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Adopt A School

Prime Minister Voreqe Bainimarama yesterday visited three schools in cyclone-battered southern Taveuni and repeated his call to Fiji and the world: Adopt a School. Mr Bainimarama went to Navakawau Catholic
24 Mar 2016 14:04
Adopt A School
Prime Minister Voreqe Bainimarama yesterday visits worst affected areas of Southern Taveuni and assures people of Government’s commitment towards relief and rehabilitation efforts. He visited the village of Navakawau, Navakawau Catholic School, South Taveuni Primary School and South Taveuni High School. Photo: DEPTFO News

Prime Minister Voreqe Bainimarama yesterday visited three schools in cyclone-battered southern Taveuni and repeated his call to Fiji and the world: Adopt a School.

Mr Bainimarama went to Navakawau Catholic School, South Taveuni Primary School, and South Taveuni High School. He was visiting parts of Taveuni worst hit by Cyclone Winston.

The Prime Minister assured water supply to the schools would be restored as quickly as possible. Mr Bainimarama also acknowledged teachers and managements for keeping classes going despite the damage to their buildings.

The Prime Minister’s message on the Adopt A School programme was again clear. He wants schools helped quickly so as to help the nation’s cyclone hit children. He wants schools rebuilt to a much higher standard to survive future storms.

In announcing the Adopt A School programme this week, Mr Bainimarama had said:

“The experts are telling us that our students are much more likely to put the cyclone beyond them if they can get back into permanent classrooms as soon as possible.

“Thousands of Fijian schoolchildren are currently being taught in temporary shelters or tents. But we urgently need to rebuild those classrooms and facilities that have been damaged and destroyed and to a much higher standard to survive future events.

“This is a wonderful way in which people can partner with the Government to get the job done as quickly as possible.”

The Fiji Institute of Engineers sent 70 of its members in 22 teams to produce detailed structural reports on the state of schools in the devastated areas and their precise requirements, the Government revealed. They range from repairs to damaged facilities in some places to the rebuilding of entire schools in others which bore the brunt of Cyclone Winston’s fury.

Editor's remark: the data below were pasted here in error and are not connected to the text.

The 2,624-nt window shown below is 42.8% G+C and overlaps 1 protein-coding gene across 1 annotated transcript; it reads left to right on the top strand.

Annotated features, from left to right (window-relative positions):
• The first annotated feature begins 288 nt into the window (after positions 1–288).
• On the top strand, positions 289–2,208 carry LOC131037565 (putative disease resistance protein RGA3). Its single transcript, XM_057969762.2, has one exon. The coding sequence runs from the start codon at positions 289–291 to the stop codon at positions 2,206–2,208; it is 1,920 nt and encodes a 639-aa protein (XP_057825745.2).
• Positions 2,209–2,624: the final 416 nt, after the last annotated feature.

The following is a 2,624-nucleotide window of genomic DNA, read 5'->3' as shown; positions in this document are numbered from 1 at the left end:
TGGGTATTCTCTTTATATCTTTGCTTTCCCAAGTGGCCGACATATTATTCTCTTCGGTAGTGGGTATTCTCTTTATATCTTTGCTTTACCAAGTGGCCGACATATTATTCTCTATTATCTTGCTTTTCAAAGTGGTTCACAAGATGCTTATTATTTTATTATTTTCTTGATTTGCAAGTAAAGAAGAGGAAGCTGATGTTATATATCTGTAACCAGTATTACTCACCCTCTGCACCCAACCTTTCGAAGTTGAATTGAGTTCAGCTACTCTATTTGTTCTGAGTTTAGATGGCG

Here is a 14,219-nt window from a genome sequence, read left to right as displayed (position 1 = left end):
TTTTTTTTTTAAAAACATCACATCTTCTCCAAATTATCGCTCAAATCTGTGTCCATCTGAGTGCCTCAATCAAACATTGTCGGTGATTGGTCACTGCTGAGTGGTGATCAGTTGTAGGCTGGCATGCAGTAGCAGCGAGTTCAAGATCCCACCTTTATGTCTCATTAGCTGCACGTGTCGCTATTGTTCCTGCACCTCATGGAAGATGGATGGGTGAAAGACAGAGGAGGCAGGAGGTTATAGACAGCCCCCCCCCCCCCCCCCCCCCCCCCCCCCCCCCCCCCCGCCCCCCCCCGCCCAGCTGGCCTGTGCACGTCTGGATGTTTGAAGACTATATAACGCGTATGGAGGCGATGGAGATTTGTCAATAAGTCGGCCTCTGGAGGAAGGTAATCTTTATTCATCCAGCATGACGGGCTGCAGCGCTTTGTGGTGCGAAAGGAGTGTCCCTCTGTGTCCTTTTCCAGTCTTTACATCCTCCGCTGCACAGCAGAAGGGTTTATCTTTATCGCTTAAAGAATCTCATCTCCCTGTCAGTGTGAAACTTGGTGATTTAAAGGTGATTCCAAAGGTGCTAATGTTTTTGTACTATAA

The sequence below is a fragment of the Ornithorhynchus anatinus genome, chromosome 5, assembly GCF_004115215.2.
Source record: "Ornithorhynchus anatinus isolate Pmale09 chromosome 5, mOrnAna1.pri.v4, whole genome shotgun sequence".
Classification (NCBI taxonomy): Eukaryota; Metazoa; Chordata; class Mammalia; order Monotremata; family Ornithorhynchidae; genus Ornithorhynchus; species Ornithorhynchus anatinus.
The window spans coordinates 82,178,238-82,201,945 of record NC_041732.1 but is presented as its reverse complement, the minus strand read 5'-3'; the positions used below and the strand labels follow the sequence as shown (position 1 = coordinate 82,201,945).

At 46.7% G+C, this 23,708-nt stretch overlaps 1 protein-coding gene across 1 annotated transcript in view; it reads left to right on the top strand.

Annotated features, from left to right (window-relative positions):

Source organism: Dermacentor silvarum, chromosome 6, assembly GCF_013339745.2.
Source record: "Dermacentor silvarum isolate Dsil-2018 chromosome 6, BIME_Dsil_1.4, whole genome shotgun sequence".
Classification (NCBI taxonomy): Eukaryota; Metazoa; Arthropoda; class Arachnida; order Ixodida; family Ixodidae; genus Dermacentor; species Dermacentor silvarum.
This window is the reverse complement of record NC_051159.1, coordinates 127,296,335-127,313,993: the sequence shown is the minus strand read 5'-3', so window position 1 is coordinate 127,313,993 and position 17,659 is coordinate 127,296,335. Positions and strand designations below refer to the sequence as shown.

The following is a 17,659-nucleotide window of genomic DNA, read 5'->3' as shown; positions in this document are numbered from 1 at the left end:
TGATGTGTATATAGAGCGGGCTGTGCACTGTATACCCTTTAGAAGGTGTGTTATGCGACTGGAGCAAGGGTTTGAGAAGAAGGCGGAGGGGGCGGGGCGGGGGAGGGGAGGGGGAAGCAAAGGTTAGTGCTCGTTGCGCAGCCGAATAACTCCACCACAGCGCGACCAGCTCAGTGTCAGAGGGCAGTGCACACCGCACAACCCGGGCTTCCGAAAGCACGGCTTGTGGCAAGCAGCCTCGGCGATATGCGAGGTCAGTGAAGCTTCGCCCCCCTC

Mr Bainimarama said: “In the coming days, we will release a list of the schools that are being assessed, and as the assessments are done, the reports on those schools will become progressively available to potential donors.”

A precise dollar value is being placed on the requirements of all schools and potential sponsors will be able choose a school that matches their ability to contribute.

Said Mr Bainimarama:  “Obviously where a school has been destroyed or severely damaged, the commitment required will be greater and that school might need a multilateral or bilateral partner, company or civil society organisation with deeper pockets.

“But in some cases, the required outlay is much less and within the ability of an individual, a community group or sporting body to engage in the rebuilding process”, he said.

While at Navakawau Village, Mr Bainimarama asked villagers how best rehabilitation efforts could benefit them.

He assured that rebuilding of damaged schools and health centres on Taveuni would be prioritised to ensure essential services are not affected. It would be done simultaneously with all rehabilitation works on the island.

Mr Bainimarama travelled to Taveuni on an Australian Defence Force helicopter.

 

Edited by Maraia Vula

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